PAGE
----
GLOVER COLUMN: Fear of perception new issue
Published 12:00 am Thursday, January 18, 2007
Monday, on Martin Luther King Jr. Day, I attended a local function, the First Annual Unity Brunch, at the Demopolis Civic Center. I was there for work, as a reporter for the paper, to cover the event, though I must say I was looking forward to the event, and I applauded its cause.
It was a brunch organized to celebrate the life and works of King and to provide scholarships to young men in high schools across Marengo County. The youths were asked to write an essay on the works of King and their meaning and effects on today’s youth. Five of the some 20 individuals who turned in essays were presented $500 scholarships for their works, which were chosen for being exceptional expressions of their views on the subject.
There were several speakers and performances prior to the awarding of the scholarships, and while the whole program was quite good, one speaker in particular grabbed both my and the audience’s attention with his speech.
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His name was Amir Abdel-Malek. He is a sophomore at Demopolis Middle School, and, from what I heard Monday, an oratory prodigy. Though not necessarily striking in stature, Abdel-Malek spoke clearly, with little embellishment or flowery remarks &045; a trend that has grown in popularity among orators of late &045; and issued a thought-provoking, brief speech with a presence that transcended his years.
Abdel-Malek spoke about the dream that King had, worked toward and tried to instill in others. He outlined King’s dream of racial equality. Not only racial equality but, in a sense, an end to racial distinctions. Abdel-Malek said in King’s dream race becomes a non-issue.
Abdel-Malek said the United States has as of yet failed to live up to the dream of King. He spoke about the atrocities committed in recent years by police officers and others on the black race in the United States.
Abdel-Malek decried the actions of the New York City Police Department in the shooting of Sean Bell on Nov. 25, 2006. Bell was shot more than 40 times by undercover officers, who stated they overheard Bell say he had a gun in his car. Bell left the strip club where the comment was overheard and was asked to put his hands up once he and two friends were in the vehicle. Bell was drunk according to toxicology reports and the car rolled into an officer as Bell raised his hands. The officers fired. One officer alone shot 31 rounds at the vehicle, reloading at least once. Bell was at his bachelor’s party; he was to be married later that day; no gun was found.
Abdel-Malek mentioned this and several other incidents of brutality and corruption that shine light on the lack of equality. Then he made a transition that shocked me.
As a 22-year-old white male I was shocked. In a room populated by an overwhelmingly black majority I awaited an outcry against a member of the race’s youth laying blame on his community. None came.
Abdel-Malek began making a case against a present culture prevalent in black youth. He argued that pop culture has taken away the sanctity of the relationship between a man and woman by degrading and undermining the value and importance of strong women in the culture. He said he was appalled by the derogatory names and insinuations placed on the black woman.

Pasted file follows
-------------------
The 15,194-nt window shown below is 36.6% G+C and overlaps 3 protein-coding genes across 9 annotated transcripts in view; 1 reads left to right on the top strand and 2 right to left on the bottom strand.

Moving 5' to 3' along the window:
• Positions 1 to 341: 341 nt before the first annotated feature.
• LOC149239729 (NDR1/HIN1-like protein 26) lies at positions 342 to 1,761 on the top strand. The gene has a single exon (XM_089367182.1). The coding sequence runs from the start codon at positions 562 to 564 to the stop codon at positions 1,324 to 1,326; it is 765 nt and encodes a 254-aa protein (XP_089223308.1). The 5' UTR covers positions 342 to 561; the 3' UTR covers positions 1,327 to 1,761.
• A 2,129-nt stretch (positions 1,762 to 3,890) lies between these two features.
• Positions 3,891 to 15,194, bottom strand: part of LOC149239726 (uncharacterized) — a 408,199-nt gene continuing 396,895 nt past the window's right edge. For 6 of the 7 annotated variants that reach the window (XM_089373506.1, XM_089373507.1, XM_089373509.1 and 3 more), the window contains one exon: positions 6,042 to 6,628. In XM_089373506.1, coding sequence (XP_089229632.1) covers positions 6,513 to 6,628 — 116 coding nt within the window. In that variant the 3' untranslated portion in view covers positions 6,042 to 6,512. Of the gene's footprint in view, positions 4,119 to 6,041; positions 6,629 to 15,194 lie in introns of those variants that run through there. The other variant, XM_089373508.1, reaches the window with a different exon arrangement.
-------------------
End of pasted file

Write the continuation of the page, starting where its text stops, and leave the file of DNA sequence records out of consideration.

Abdel-Malek also railed against the perception that money and fame is the pinnacle of success among the black youth. He asked for a return to the values which King and the leaders of the civil rights movement stood for.
As Abdel-Malek’s speech drew to a close I began surveying the room, watching and listening for the reaction that the speech would illicit. I was surprised by what I heard. Members of the audience voiced agreement. Abdel-Malek’s passion on the subject drew out the passions of a community that agreed with what he was saying.
As Abdel-Malek closed his speech he was greeted by thunderous applause and comments of concurrence. I began to analyze my own apprehension that sprang forth as Abdel-Malek began his tirade against the demeaning and devaluing effects on the popular black youth culture.
Why should I be shocked that Abdel-Malek spoke out against an influence that has a deteriorating effect on the efforts and morals of his race? Especially when I found myself agreeing with Abdel-Malek about the slow erosion of values among his community and all other communities that have youth who buy into the concepts of wealth and fame over family and moral fiber.
I realized that in my generation people were brought up reading about the struggle that took place during the civil rights movement. I was raised not to speak against the black community because of the negative racial epithets that were once, and in certain circles still are, prevalent in demeaning their race.
I realized though that there is a difference between racism and trying to root out problems that strike at the heart of a race’s community. I had become so leery of being perceived as racist, a problem a white male must bear, that I quit opposing things that I would fight against in my own community.
Abdel-Malek’s speech made me realize that we have not reached the dream of King. Our nation is still recovering from a battleground that has left both races bruised and scarred.
Once we can identify problems in communities as problems facing everyone and not fear being perceived as racist by trying to remedy those problems we are there.
When racism no longer is in the back of any person’s mind when they want to decry a wrong we are there.
I hope one day in my time we make it.
Brandon Glover is a staff writer for The Times. He can be reached at (334) 289-4017 or by e-mail to email@example.com.